Questions: Is post-dispersal seed predation a factor contributing to a positive feedback mechanism for dominance of tall-tussock grasslands? Do seeds dispersed into neighbouring microhabitats of contrasting dominance differ in their probabilities of being predated? Does predation rate vary among predator groups? Do seed eaters selectively forage among the available seeds?
Location: The southern and flooding sub-regions of the Argentinian Pampas.
Methods: We examined seed predation by vertebrate and invertebrate predators within two microhabitats of grassland mosaics (highly dominated tall-grass patches vs. scarcely dominated short-grass matrix) for different seed species in semi-natural grasslands. Proportion of seeds eaten by different predator groups was estimated through exclusion experiments and analysed using ANOVA for split-split-plot designs. Experiments were performed during the autumn of two consecutive years in both Pampa sub-regions.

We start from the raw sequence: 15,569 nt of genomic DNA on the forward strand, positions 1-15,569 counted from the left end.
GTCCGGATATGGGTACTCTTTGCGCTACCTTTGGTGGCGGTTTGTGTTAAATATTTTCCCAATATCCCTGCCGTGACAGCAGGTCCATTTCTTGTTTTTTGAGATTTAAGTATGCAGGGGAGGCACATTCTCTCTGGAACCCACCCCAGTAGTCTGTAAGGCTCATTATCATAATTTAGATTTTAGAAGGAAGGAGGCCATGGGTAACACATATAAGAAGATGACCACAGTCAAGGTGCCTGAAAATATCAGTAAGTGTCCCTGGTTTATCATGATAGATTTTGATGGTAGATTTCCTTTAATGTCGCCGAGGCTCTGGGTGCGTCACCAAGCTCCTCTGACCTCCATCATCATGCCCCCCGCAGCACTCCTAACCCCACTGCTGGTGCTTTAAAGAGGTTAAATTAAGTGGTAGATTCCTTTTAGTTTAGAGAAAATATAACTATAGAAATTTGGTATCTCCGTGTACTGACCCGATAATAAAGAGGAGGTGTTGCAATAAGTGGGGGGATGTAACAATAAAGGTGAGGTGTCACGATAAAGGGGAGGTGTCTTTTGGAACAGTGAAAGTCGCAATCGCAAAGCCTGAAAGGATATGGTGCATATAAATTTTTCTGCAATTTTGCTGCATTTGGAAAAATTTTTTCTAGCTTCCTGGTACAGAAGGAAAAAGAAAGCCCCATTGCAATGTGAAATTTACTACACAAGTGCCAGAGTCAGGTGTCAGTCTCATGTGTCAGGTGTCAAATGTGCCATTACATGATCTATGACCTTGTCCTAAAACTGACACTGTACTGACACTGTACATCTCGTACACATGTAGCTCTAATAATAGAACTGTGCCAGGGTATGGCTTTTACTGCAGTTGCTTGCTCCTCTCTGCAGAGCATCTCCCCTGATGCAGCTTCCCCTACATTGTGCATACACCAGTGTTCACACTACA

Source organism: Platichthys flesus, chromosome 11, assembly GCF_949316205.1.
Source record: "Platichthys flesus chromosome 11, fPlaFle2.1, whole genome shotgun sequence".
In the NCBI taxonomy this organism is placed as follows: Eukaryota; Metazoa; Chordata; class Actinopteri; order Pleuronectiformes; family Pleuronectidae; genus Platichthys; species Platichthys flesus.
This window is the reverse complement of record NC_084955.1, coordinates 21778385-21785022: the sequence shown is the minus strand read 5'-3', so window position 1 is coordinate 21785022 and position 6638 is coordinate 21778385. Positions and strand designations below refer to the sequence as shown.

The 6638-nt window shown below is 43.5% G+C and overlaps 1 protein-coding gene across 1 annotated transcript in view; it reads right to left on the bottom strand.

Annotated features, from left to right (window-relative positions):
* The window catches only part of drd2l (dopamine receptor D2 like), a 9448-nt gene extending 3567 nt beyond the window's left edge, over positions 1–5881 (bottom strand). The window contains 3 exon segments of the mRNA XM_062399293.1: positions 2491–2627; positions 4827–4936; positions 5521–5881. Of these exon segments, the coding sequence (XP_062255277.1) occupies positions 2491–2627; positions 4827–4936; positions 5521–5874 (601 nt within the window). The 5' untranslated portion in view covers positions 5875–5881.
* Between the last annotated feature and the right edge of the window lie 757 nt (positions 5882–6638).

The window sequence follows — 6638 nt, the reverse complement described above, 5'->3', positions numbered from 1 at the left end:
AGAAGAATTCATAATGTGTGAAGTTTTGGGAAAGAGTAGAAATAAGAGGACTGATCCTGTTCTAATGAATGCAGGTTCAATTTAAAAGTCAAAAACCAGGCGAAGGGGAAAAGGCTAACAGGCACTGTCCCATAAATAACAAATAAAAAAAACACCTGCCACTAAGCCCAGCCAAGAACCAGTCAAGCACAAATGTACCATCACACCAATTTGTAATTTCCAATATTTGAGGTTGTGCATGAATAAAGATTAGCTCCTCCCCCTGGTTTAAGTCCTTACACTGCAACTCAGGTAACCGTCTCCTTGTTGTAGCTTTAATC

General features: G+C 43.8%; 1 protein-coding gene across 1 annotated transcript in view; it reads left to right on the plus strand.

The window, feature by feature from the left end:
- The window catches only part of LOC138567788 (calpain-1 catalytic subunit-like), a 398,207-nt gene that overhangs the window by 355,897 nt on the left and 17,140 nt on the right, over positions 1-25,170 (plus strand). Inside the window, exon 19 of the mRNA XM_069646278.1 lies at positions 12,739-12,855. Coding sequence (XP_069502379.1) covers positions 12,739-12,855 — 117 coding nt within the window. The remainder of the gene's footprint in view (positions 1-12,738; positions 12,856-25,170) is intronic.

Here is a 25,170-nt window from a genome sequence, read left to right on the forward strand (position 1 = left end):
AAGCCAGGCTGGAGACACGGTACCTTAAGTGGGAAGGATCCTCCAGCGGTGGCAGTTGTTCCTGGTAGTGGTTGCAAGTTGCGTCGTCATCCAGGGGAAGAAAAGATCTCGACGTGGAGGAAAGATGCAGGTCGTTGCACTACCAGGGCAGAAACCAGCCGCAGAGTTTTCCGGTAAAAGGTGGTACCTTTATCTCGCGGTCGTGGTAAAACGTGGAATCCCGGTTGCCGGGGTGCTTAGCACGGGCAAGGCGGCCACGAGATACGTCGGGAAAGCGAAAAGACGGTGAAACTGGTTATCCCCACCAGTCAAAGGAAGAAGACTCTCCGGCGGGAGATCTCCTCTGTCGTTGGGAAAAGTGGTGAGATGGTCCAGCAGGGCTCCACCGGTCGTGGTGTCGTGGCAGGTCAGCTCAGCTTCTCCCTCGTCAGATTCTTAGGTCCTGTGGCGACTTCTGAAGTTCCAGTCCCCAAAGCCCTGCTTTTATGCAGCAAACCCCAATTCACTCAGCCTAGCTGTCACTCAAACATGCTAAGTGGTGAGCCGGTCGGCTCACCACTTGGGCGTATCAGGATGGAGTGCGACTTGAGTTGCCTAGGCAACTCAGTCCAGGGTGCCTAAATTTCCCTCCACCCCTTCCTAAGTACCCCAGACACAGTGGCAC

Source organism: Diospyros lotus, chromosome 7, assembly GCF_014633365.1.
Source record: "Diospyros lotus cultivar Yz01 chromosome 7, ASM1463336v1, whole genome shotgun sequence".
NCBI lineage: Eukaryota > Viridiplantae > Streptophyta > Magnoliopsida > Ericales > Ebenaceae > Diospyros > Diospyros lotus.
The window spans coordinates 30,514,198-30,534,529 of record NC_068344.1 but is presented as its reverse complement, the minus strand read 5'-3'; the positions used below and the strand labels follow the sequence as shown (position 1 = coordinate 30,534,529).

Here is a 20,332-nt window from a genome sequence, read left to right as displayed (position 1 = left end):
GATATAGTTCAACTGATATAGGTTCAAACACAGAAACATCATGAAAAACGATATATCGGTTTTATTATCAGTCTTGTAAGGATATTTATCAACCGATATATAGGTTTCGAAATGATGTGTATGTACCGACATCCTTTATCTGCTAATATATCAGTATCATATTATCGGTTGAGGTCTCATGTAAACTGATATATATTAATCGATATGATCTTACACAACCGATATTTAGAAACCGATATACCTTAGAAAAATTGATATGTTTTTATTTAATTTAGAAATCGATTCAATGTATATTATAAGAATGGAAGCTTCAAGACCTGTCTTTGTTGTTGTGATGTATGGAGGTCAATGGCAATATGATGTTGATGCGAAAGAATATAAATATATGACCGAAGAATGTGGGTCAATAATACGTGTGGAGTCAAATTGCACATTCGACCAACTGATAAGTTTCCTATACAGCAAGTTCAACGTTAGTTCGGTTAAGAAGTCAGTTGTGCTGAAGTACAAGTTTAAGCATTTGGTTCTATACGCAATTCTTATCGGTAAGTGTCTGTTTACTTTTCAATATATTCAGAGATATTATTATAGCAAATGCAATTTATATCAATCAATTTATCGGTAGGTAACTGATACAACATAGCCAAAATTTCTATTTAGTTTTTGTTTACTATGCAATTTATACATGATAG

Results: Removal of seeds after a five day trial was two to four times higher in the tall-grass patches than in the short-grass matrix. During the same period, vertebrate predation was six times higher than invertebrate predation in the tall-grass phase of the Southern Pampa, but it did not differ in the short-grass matrix. Relative predation among phases showed the same pattern in the Flooding Pampa, where preferences by seed species also varied according to phase.
Conclusions: The highest predation intensity shown by vertebrates in the tall-grass patches indicates that they are the main seed predators in these systems, possibly because this microhabitat grants them refuge against carnivorous predators. This could significantly reduce the available seeds for recruitment of subordinate species after different disturbance events (fires, trampling by large herbivores, burrowing), representing an active filter to the floristic composition of the patch and contributing with other mechanisms to the dominance of tall-grass species.